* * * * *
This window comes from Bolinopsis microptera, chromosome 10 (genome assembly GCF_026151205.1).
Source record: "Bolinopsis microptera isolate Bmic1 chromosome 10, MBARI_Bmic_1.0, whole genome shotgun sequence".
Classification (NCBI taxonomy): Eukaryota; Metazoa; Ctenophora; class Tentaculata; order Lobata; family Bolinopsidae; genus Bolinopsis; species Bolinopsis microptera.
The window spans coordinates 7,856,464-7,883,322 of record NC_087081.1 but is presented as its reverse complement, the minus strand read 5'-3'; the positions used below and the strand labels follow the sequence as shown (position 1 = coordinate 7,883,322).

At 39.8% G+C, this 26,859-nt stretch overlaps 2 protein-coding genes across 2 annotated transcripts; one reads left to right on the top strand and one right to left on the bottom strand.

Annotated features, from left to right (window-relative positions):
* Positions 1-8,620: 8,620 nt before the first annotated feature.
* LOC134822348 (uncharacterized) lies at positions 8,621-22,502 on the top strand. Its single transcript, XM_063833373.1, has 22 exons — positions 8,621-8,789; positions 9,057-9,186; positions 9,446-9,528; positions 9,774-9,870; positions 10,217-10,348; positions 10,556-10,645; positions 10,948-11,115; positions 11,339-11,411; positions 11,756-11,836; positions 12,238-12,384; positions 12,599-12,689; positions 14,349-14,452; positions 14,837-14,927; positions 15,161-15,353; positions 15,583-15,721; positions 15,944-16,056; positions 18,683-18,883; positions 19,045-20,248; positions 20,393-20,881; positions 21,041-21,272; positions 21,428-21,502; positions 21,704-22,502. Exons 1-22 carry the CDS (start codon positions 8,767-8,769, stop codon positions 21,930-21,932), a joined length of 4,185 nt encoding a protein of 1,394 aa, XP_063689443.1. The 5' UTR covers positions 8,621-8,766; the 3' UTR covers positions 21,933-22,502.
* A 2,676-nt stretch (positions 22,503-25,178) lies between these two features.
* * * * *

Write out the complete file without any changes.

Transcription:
This window comes from Bolinopsis microptera, chromosome 10 (genome assembly GCF_026151205.1).
Source record: "Bolinopsis microptera isolate Bmic1 chromosome 10, MBARI_Bmic_1.0, whole genome shotgun sequence".
Classification (NCBI taxonomy): Eukaryota; Metazoa; Ctenophora; class Tentaculata; order Lobata; family Bolinopsidae; genus Bolinopsis; species Bolinopsis microptera.
The window spans coordinates 7,856,464-7,883,322 of record NC_087081.1 but is presented as its reverse complement, the minus strand read 5'-3'; the positions used below and the strand labels follow the sequence as shown (position 1 = coordinate 7,883,322).

At 39.8% G+C, this 26,859-nt stretch overlaps 2 protein-coding genes across 2 annotated transcripts; one reads left to right on the top strand and one right to left on the bottom strand.

Annotated features, from left to right (window-relative positions):
* Positions 1-8,620: 8,620 nt before the first annotated feature.
* LOC134822348 (uncharacterized) lies at positions 8,621-22,502 on the top strand. Its single transcript, XM_063833373.1, has 22 exons — positions 8,621-8,789; positions 9,057-9,186; positions 9,446-9,528; positions 9,774-9,870; positions 10,217-10,348; positions 10,556-10,645; positions 10,948-11,115; positions 11,339-11,411; positions 11,756-11,836; positions 12,238-12,384; positions 12,599-12,689; positions 14,349-14,452; positions 14,837-14,927; positions 15,161-15,353; positions 15,583-15,721; positions 15,944-16,056; positions 18,683-18,883; positions 19,045-20,248; positions 20,393-20,881; positions 21,041-21,272; positions 21,428-21,502; positions 21,704-22,502. Exons 1-22 carry the CDS (start codon positions 8,767-8,769, stop codon positions 21,930-21,932), a joined length of 4,185 nt encoding a protein of 1,394 aa, XP_063689443.1. The 5' UTR covers positions 8,621-8,766; the 3' UTR covers positions 21,933-22,502.
* A 2,676-nt stretch (positions 22,503-25,178) lies between these two features.